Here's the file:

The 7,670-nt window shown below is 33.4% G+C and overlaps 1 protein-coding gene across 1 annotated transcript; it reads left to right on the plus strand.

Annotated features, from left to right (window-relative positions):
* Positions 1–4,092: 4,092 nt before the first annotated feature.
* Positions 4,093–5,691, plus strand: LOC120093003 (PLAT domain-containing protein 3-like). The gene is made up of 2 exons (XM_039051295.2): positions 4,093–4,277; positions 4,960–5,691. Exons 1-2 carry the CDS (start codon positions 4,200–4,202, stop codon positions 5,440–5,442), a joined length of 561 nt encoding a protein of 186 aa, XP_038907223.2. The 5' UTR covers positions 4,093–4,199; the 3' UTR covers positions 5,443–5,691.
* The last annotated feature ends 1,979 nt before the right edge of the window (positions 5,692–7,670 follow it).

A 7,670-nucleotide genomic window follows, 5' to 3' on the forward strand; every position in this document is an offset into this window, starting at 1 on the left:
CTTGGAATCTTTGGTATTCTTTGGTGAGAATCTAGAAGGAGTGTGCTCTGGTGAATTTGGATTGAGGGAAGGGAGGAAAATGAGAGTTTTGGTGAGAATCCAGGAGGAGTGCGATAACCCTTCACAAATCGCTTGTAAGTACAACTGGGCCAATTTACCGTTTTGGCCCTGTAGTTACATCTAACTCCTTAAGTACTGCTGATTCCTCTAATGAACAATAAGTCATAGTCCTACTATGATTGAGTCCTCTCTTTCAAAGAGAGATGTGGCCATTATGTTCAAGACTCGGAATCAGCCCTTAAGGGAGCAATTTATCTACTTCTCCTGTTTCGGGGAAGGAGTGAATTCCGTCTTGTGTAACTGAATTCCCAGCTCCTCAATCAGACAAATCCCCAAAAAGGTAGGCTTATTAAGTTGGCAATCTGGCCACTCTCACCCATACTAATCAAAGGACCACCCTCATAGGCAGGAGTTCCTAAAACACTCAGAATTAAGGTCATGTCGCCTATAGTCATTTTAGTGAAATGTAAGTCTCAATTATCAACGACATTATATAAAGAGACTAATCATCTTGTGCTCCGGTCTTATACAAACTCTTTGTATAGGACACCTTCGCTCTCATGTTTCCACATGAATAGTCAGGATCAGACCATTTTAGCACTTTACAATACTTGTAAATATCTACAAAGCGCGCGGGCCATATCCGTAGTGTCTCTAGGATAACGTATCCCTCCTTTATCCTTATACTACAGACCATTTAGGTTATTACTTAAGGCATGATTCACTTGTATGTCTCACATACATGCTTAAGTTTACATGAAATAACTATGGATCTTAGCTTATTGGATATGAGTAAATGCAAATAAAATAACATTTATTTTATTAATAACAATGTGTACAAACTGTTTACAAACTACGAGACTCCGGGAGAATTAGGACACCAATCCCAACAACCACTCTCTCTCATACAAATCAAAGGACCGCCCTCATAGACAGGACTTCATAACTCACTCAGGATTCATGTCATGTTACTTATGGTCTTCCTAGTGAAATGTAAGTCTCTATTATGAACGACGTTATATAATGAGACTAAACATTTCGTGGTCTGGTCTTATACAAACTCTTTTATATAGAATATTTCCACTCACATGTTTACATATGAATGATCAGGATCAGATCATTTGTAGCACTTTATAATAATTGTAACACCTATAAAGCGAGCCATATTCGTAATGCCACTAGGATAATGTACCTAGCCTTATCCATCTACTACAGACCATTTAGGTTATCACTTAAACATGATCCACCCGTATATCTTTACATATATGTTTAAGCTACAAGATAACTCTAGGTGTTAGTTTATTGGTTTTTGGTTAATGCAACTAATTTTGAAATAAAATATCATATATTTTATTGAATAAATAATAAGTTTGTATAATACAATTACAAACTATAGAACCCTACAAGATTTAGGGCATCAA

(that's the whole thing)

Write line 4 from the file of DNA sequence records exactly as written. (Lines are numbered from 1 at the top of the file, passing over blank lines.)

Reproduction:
* Positions 4,093–5,691, plus strand: LOC120093003 (PLAT domain-containing protein 3-like). The gene is made up of 2 exons (XM_039051295.2): positions 4,093–4,277; positions 4,960–5,691. Exons 1-2 carry the CDS (start codon positions 4,200–4,202, stop codon positions 5,440–5,442), a joined length of 561 nt encoding a protein of 186 aa, XP_038907223.2. The 5' UTR covers positions 4,093–4,199; the 3' UTR covers positions 5,443–5,691.